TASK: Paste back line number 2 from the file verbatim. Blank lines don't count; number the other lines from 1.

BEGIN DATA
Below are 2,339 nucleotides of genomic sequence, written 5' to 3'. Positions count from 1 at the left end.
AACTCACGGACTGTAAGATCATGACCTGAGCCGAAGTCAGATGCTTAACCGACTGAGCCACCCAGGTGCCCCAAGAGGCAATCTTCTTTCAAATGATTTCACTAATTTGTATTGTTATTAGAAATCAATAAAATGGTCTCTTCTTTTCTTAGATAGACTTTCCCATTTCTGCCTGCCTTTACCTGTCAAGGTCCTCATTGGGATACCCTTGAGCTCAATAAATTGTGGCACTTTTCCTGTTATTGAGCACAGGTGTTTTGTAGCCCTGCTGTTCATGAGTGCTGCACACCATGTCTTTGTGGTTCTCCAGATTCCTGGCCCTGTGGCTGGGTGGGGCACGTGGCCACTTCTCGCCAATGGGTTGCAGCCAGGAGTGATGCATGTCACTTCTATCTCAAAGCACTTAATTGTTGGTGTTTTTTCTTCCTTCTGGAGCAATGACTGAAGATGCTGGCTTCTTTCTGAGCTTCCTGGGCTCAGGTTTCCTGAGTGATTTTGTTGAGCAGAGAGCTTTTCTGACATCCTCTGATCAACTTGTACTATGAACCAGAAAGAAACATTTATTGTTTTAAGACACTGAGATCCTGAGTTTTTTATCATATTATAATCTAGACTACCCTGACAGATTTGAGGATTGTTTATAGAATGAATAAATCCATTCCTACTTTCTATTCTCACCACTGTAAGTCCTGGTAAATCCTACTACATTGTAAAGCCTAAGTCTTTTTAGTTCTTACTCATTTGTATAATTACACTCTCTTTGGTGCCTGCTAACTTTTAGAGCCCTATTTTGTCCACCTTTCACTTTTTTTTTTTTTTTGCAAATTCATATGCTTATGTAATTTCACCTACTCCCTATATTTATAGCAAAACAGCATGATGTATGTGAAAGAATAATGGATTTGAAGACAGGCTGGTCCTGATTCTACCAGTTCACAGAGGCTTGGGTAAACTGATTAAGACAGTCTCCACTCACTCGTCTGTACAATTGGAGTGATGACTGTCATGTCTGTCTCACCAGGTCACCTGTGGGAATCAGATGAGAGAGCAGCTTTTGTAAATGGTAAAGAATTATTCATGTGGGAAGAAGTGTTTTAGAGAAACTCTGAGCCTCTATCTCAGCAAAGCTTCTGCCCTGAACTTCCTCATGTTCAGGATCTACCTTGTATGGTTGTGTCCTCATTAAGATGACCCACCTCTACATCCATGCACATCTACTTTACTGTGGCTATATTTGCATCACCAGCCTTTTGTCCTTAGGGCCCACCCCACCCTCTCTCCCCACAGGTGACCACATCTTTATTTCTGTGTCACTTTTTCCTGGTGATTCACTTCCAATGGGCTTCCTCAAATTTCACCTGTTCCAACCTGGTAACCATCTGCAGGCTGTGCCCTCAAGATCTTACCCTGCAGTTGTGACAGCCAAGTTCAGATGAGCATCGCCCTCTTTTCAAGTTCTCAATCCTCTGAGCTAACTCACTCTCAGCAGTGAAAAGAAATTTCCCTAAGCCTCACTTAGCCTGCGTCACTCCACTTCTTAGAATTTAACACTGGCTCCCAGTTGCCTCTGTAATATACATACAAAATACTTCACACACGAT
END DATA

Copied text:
AACTCACGGACTGTAAGATCATGACCTGAGCCGAAGTCAGATGCTTAACCGACTGAGCCACCCAGGTGCCCCAAGAGGCAATCTTCTTTCAAATGATTTCACTAATTTGTATTGTTATTAGAAATCAATAAAATGGTCTCTTCTTTTCTTAGATAGACTTTCCCATTTCTGCCTGCCTTTACCTGTCAAGGTCCTCATTGGGATACCCTTGAGCTCAATAAATTGTGGCACTTTTCCTGTTATTGAGCACAGGTGTTTTGTAGCCCTGCTGTTCATGAGTGCTGCACACCATGTCTTTGTGGTTCTCCAGATTCCTGGCCCTGTGGCTGGGTGGGGCACGTGGCCACTTCTCGCCAATGGGTTGCAGCCAGGAGTGATGCATGTCACTTCTATCTCAAAGCACTTAATTGTTGGTGTTTTTTCTTCCTTCTGGAGCAATGACTGAAGATGCTGGCTTCTTTCTGAGCTTCCTGGGCTCAGGTTTCCTGAGTGATTTTGTTGAGCAGAGAGCTTTTCTGACATCCTCTGATCAACTTGTACTATGAACCAGAAAGAAACATTTATTGTTTTAAGACACTGAGATCCTGAGTTTTTTATCATATTATAATCTAGACTACCCTGACAGATTTGAGGATTGTTTATAGAATGAATAAATCCATTCCTACTTTCTATTCTCACCACTGTAAGTCCTGGTAAATCCTACTACATTGTAAAGCCTAAGTCTTTTTAGTTCTTACTCATTTGTATAATTACACTCTCTTTGGTGCCTGCTAACTTTTAGAGCCCTATTTTGTCCACCTTTCACTTTTTTTTTTTTTTTGCAAATTCATATGCTTATGTAATTTCACCTACTCCCTATATTTATAGCAAAACAGCATGATGTATGTGAAAGAATAATGGATTTGAAGACAGGCTGGTCCTGATTCTACCAGTTCACAGAGGCTTGGGTAAACTGATTAAGACAGTCTCCACTCACTCGTCTGTACAATTGGAGTGATGACTGTCATGTCTGTCTCACCAGGTCACCTGTGGGAATCAGATGAGAGAGCAGCTTTTGTAAATGGTAAAGAATTATTCATGTGGGAAGAAGTGTTTTAGAGAAACTCTGAGCCTCTATCTCAGCAAAGCTTCTGCCCTGAACTTCCTCATGTTCAGGATCTACCTTGTATGGTTGTGTCCTCATTAAGATGACCCACCTCTACATCCATGCACATCTACTTTACTGTGGCTATATTTGCATCACCAGCCTTTTGTCCTTAGGGCCCACCCCACCCTCTCTCCCCACAGGTGACCACATCTTTATTTCTGTGTCACTTTTTCCTGGTGATTCACTTCCAATGGGCTTCCTCAAATTTCACCTGTTCCAACCTGGTAACCATCTGCAGGCTGTGCCCTCAAGATCTTACCCTGCAGTTGTGACAGCCAAGTTCAGATGAGCATCGCCCTCTTTTCAAGTTCTCAATCCTCTGAGCTAACTCACTCTCAGCAGTGAAAAGAAATTTCCCTAAGCCTCACTTAGCCTGCGTCACTCCACTTCTTAGAATTTAACACTGGCTCCCAGTTGCCTCTGTAATATACATACAAAATACTTCACACACGAT